Then, the Mavericks traveled to Houston, where the Rockets twice squandered leads in the fourth quarter to lose all the momentum they earned away from home.

''It's very disappointing, the way we finished these last two games,'' Rockets guard David Wesley said. ''It's two blown opportunities.''

McGrady led the Rockets with 36 points on 13-of-26 shooting, but came up short down the stretch in Game 4. He had only two points in the fourth quarter, missing all but one of his last five shots.

He played a huge role in Houston's late collapse, firing up a couple of terrible shots in the last minute and failing to hold on to a rebound under Dallas' basket with the Rockets down by two points with 11.4 seconds left.

''I just think that right now, everybody wants it so bad we're just not staying poised,'' McGrady said. ''Right now, those guys want it more than us.''

The Mavericks were led by Terry, a six-year veteran whose first playoff experience came with Dallas. He was often derided for not being what former Dallas player Steve Nash (now an MVP candidate with Phoenix) is: a pass-first, pass-second and shoot later point guard.

But Dallas needed his scoring ability with Nowitzki resuming his series-long struggles following a 28-point performance in Game 3. He finished 18 points on 4-of-14 shooting.

''We had to take some pressure off of Dirk,'' Terry said. ''I was just being aggressive. I wanted to persevere.''

Terry was nearly unstoppable, scoring eight points during a 15-2 spurt midway through the third quarter that gave the Mavericks a 77-72 lead and briefly silenced the raucous crowd of 18,211.

McGrady quickly had the fans of their feet again, making a pair of free throws, hitting a 3 from the corner as he fell out of bounds and forcing Stackhouse into a turnover to end the quarter.

McGrady then made his only basket of the fourth midway through the period, pushing Houston to an 88-82 lead and seemingly deflating the Mavs' chances.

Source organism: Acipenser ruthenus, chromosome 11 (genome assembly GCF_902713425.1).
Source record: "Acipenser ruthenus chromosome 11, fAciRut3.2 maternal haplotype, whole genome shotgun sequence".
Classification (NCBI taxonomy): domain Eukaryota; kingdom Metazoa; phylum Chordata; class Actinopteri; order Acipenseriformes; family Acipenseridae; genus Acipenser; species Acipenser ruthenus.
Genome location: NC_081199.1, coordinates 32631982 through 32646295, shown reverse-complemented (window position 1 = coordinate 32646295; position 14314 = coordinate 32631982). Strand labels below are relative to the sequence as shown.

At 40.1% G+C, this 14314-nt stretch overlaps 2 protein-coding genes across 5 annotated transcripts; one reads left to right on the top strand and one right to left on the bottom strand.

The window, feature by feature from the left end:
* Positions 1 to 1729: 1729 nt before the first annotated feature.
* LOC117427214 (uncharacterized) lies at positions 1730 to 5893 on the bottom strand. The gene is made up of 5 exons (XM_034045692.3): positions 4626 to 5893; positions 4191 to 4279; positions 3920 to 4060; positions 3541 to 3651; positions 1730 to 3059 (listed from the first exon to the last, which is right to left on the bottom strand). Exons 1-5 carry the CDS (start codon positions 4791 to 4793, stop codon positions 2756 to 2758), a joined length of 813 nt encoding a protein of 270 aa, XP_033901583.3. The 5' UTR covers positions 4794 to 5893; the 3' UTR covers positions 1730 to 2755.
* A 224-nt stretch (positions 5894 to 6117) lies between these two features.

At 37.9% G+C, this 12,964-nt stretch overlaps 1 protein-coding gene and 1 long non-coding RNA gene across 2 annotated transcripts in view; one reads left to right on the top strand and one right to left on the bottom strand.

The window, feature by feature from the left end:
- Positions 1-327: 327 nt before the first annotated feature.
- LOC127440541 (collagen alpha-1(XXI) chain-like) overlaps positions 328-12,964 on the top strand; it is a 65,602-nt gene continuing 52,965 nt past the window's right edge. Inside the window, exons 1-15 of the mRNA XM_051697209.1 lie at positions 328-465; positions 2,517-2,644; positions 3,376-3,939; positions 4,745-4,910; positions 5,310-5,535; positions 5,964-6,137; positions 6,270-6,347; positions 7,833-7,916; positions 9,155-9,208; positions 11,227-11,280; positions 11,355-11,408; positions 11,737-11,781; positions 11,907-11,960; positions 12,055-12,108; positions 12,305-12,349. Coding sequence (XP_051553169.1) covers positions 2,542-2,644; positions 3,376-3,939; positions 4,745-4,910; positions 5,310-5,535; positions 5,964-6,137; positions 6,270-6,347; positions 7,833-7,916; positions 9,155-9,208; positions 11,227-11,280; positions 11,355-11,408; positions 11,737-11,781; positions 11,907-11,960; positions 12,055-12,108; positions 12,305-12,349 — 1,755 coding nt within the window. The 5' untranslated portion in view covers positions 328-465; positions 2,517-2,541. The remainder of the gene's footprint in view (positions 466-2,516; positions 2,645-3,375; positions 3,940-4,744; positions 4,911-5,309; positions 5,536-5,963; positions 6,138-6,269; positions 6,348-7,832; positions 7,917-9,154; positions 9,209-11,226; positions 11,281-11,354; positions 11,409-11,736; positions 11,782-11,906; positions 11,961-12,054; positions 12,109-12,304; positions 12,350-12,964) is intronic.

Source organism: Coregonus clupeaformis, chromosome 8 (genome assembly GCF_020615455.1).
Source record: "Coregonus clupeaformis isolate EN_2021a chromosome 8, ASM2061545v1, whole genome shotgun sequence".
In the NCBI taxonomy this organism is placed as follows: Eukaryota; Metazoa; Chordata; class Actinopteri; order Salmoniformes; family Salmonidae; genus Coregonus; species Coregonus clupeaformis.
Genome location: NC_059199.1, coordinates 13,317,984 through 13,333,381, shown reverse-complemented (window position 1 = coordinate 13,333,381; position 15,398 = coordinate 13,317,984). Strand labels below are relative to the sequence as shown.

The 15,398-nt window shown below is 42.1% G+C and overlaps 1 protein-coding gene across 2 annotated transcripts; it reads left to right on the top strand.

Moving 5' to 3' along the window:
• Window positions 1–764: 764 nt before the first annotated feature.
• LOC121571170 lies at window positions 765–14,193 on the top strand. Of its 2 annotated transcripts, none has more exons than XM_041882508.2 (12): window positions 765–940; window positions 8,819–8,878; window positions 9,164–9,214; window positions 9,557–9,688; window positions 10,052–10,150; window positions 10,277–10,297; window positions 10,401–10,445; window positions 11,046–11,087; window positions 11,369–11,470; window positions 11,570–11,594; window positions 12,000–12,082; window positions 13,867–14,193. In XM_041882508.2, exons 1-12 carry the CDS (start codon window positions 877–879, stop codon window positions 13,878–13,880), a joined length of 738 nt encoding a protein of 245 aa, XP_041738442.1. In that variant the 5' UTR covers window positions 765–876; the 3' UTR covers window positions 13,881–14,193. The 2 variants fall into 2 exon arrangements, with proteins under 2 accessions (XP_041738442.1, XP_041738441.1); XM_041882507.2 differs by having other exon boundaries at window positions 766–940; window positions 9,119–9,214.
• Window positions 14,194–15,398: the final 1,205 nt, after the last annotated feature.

But Terry hit a 3, Erick Dampier put back his own miss and Finley made a couple of jumpers to put Dallas up 91-88.

Terry delivered his final blow on the next possession, losing his grip on the ball as he tried to drive around McGrady. The ball squirted high in the air and Nowitzki tapped it back out to Terry, who calmly knocked down a 25-footer to give the Mavericks a four-point lead.

''I knew it was good as soon as it left my hands,'' Terry said. ''It's something you dream about as a kid on the playground. This is what the NBA is all about.''

Celtics 110, Pacers 79

INDIANAPOLIS — Paul Pierce had 30 points, seven rebounds and eight assists, and Boston overcame the loss of the suspended Antoine Walker to even the series 2-2.

Walker drew a one-game suspension for pushing an official Thursday night.

Stephen Jackson led Indiana with 24 points. The 31-point setback was the worst in the team's playoff history, surpassing a 24-point loss to Orlando on June 4, 1995, in the seventh game of the Eastern Conference finals.

Game 5 is Tuesday night in Boston.

Wizards 117, Bulls 99

WASHINGTON — Gilbert Arenas had 32 points, seven rebounds and seven assists to help Washington win a playoff game for the first time in 17 years.